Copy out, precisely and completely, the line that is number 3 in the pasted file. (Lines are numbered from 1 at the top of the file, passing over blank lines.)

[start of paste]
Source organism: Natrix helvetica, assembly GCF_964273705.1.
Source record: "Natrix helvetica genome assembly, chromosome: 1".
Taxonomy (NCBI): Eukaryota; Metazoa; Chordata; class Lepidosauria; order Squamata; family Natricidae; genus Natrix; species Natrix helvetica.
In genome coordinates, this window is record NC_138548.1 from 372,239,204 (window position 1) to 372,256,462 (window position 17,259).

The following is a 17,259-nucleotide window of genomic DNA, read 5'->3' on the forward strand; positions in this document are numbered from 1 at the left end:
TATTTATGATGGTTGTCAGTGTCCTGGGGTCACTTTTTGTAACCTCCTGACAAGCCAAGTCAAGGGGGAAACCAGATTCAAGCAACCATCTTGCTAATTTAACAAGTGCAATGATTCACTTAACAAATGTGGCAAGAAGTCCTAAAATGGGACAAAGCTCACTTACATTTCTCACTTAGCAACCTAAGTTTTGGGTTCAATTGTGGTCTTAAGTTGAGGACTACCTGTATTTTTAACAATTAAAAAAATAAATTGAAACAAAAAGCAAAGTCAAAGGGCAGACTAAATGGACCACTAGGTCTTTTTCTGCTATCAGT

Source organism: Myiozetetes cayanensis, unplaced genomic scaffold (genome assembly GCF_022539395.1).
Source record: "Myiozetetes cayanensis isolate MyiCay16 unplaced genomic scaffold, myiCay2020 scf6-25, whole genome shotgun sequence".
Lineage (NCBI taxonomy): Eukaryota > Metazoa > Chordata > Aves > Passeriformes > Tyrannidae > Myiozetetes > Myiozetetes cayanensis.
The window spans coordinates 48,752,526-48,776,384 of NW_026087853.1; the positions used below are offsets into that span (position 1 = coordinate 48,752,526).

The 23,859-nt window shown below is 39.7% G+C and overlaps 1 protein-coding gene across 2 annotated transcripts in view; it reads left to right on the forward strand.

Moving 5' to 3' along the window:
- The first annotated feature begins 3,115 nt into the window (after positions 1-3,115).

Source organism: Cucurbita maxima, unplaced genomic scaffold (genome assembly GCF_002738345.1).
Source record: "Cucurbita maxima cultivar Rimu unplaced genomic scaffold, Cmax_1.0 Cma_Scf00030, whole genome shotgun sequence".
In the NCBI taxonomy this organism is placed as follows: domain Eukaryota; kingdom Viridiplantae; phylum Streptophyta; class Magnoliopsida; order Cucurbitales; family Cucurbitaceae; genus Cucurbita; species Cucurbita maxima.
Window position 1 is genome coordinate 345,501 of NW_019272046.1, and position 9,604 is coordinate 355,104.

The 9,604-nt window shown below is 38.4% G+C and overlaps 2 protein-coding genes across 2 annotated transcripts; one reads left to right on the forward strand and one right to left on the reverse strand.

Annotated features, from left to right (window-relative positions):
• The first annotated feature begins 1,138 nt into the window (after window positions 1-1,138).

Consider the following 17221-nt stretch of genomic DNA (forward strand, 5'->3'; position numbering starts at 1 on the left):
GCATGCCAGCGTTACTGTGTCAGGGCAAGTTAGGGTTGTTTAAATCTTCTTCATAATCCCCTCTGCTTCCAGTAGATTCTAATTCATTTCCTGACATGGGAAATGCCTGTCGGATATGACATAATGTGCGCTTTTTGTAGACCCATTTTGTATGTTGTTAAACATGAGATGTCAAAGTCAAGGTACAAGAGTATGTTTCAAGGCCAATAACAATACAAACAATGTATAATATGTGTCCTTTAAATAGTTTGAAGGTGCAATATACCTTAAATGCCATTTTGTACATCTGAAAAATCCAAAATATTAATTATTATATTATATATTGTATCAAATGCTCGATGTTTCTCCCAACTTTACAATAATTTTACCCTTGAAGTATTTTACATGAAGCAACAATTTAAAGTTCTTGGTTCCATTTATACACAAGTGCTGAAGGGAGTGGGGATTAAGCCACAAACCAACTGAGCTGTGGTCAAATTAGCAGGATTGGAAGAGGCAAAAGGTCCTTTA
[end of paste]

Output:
Taxonomy (NCBI): Eukaryota; Metazoa; Chordata; class Lepidosauria; order Squamata; family Natricidae; genus Natrix; species Natrix helvetica.